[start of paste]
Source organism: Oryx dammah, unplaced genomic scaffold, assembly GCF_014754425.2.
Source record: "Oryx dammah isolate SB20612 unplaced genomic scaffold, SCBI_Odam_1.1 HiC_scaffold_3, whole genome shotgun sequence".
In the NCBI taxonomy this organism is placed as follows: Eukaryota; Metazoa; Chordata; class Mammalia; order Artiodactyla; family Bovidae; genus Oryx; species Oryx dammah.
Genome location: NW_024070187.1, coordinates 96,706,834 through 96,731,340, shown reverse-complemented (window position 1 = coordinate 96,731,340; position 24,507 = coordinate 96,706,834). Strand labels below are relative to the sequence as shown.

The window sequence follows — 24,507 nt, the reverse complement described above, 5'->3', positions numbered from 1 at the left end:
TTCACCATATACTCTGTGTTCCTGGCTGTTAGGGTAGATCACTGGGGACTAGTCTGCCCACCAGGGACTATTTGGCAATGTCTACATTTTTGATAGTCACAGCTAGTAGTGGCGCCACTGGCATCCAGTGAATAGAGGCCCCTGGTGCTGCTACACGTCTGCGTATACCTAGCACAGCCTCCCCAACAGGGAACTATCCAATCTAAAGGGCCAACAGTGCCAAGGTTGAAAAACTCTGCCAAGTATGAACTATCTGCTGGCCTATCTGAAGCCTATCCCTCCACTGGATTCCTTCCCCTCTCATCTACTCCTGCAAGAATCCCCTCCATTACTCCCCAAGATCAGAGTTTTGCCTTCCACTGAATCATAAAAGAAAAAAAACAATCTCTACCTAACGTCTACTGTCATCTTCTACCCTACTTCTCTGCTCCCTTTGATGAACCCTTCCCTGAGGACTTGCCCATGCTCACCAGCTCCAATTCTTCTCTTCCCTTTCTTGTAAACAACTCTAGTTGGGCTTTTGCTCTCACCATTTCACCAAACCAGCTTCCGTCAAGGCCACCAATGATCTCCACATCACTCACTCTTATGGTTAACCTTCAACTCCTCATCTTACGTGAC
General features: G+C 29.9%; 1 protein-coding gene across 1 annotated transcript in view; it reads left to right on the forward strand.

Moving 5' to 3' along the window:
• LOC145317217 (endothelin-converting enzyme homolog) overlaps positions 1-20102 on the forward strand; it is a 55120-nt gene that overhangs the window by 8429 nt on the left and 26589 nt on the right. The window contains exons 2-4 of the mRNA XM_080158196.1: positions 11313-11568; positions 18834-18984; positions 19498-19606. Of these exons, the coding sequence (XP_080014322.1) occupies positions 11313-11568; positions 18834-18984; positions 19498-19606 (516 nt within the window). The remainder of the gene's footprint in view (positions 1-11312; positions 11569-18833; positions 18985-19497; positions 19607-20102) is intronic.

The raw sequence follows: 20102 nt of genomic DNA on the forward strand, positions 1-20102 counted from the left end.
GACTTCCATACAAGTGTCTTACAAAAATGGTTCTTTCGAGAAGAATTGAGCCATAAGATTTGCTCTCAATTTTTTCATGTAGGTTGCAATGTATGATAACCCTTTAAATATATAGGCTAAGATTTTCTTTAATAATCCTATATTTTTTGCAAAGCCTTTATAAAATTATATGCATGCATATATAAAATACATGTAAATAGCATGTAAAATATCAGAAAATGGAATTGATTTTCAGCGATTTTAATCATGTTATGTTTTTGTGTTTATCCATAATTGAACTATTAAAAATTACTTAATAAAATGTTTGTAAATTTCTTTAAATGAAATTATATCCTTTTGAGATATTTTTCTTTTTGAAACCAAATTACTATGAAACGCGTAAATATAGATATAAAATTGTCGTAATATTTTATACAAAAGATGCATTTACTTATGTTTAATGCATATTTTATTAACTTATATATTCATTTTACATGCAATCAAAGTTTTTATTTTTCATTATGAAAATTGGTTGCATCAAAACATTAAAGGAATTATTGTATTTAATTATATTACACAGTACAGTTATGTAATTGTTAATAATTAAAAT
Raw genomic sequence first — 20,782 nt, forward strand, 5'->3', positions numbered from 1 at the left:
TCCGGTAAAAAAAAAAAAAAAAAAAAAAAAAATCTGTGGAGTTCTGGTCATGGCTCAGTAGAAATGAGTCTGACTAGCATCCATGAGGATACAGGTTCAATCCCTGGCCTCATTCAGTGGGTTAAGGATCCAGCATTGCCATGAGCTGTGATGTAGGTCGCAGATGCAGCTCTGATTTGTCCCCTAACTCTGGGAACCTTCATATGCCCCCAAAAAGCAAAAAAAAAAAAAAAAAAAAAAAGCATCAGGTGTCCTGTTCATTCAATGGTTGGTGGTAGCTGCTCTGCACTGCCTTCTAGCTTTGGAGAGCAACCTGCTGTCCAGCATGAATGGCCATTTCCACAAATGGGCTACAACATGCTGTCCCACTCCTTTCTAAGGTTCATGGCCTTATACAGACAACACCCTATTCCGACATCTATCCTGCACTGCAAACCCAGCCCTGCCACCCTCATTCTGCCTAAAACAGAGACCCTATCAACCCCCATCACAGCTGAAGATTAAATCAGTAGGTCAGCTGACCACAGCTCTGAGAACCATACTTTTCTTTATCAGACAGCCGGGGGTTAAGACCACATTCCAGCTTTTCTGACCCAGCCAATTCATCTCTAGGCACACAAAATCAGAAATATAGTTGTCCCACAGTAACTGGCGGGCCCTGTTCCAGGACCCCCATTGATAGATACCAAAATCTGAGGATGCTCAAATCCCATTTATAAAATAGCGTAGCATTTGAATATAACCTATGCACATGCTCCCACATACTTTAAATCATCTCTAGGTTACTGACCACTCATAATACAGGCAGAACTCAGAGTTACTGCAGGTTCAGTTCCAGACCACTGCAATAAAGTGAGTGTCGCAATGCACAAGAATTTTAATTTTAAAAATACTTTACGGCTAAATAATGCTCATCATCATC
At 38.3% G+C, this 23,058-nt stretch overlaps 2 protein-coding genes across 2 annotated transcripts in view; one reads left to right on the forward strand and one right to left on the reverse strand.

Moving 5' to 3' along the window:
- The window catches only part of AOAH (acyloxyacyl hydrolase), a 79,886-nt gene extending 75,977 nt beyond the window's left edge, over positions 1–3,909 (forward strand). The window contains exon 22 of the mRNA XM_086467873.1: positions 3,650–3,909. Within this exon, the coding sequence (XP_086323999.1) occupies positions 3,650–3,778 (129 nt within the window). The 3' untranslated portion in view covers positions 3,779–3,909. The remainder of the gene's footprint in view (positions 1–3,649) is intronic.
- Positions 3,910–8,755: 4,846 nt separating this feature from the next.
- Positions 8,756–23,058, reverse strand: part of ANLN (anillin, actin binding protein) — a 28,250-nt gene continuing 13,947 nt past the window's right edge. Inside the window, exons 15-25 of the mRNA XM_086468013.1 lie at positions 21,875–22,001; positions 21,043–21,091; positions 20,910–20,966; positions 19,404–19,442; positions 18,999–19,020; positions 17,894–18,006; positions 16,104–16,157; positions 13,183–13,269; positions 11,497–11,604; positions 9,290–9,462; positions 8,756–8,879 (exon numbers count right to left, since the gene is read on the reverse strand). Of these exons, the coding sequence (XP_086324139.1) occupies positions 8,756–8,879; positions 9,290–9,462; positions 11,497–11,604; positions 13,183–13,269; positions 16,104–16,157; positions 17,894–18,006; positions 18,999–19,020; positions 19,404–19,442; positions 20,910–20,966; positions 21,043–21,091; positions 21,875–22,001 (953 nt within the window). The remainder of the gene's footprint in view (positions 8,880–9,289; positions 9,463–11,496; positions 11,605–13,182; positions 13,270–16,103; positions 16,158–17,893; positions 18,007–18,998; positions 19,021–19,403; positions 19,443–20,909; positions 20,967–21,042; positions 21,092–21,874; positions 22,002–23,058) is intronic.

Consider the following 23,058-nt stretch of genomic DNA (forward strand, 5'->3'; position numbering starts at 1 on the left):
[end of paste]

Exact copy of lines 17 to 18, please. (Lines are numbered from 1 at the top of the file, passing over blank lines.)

- Positions 3,910–8,755: 4,846 nt separating this feature from the next.
- Positions 8,756–23,058, reverse strand: part of ANLN (anillin, actin binding protein) — a 28,250-nt gene continuing 13,947 nt past the window's right edge. Inside the window, exons 15-25 of the mRNA XM_086468013.1 lie at positions 21,875–22,001; positions 21,043–21,091; positions 20,910–20,966; positions 19,404–19,442; positions 18,999–19,020; positions 17,894–18,006; positions 16,104–16,157; positions 13,183–13,269; positions 11,497–11,604; positions 9,290–9,462; positions 8,756–8,879 (exon numbers count right to left, since the gene is read on the reverse strand). Of these exons, the coding sequence (XP_086324139.1) occupies positions 8,756–8,879; positions 9,290–9,462; positions 11,497–11,604; positions 13,183–13,269; positions 16,104–16,157; positions 17,894–18,006; positions 18,999–19,020; positions 19,404–19,442; positions 20,910–20,966; positions 21,043–21,091; positions 21,875–22,001 (953 nt within the window). The remainder of the gene's footprint in view (positions 8,880–9,289; positions 9,463–11,496; positions 11,605–13,182; positions 13,270–16,103; positions 16,158–17,893; positions 18,007–18,998; positions 19,021–19,403; positions 19,443–20,909; positions 20,967–21,042; positions 21,092–21,874; positions 22,002–23,058) is intronic.